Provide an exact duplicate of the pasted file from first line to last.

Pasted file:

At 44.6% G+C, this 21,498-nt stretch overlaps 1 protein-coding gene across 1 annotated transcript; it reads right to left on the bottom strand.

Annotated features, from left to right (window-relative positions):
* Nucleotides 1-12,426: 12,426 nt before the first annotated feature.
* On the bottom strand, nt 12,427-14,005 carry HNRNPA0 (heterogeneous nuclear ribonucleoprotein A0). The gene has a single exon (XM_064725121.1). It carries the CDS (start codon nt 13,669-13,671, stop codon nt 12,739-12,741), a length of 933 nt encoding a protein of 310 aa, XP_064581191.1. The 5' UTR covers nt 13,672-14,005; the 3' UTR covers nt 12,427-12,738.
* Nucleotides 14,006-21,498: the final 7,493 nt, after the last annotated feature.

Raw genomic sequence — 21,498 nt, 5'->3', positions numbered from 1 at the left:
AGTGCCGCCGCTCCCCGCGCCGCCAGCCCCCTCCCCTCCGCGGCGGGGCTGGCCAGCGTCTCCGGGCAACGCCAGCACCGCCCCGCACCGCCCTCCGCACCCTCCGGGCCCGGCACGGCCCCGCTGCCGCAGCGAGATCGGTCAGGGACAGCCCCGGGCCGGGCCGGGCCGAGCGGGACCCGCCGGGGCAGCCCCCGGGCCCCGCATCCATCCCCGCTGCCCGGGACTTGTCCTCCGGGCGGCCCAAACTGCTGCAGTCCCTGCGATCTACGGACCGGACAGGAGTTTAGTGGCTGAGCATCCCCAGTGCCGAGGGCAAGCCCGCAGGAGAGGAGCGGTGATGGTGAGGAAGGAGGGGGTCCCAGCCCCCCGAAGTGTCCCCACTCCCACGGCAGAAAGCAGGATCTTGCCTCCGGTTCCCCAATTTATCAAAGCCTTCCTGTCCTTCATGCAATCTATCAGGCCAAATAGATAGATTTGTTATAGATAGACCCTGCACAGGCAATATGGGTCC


At 44.6% G+C, this 21,498-nt stretch overlaps 1 protein-coding gene across 1 annotated transcript; it reads right to left on the bottom strand.

Annotated features, from left to right (window-relative positions):
* Nucleotides 1-12,426: 12,426 nt before the first annotated feature.
* On the bottom strand, nt 12,427-14,005 carry HNRNPA0 (heterogeneous nuclear ribonucleoprotein A0). The gene has a single exon (XM_064725121.1). It carries the CDS (start codon nt 13,669-13,671, stop codon nt 12,739-12,741), a length of 933 nt encoding a protein of 310 aa, XP_064581191.1. The 5' UTR covers nt 13,672-14,005; the 3' UTR covers nt 12,427-12,738.
* Nucleotides 14,006-21,498: the final 7,493 nt, after the last annotated feature.

Raw genomic sequence — 21,498 nt, 5'->3', positions numbered from 1 at the left:
AGTGCCGCCGCTCCCCGCGCCGCCAGCCCCCTCCCCTCCGCGGCGGGGCTGGCCAGCGTCTCCGGGCAACGCCAGCACCGCCCCGCACCGCCCTCCGCACCCTCCGGGCCCGGCACGGCCCCGCTGCCGCAGCGAGATCGGTCAGGGACAGCCCCGGGCCGGGCCGGGCCGAGCGGGACCCGCCGGGGCAGCCCCCGGGCCCCGCATCCATCCCCGCTGCCCGGGACTTGTCCTCCGGGCGGCCCAAACTGCTGCAGTCCCTGCGATCTACGGACCGGACAGGAGTTTAGTGGCTGAGCATCCCCAGTGCCGAGGGCAAGCCCGCAGGAGAGGAGCGGTGATGGTGAGGAAGGAGGGGGTCCCAGCCCCCCGAAGTGTCCCCACTCCCACGGCAGAAAGCAGGATCTTGCCTCCGGTTCCCCAATTTATCAAAGCCTTCCTGTCCTTCATGCAATCTATCAGGCCAAATAGATAGATTTGTTATAGATAGACCCTGCACAGGCAATATGGGTCC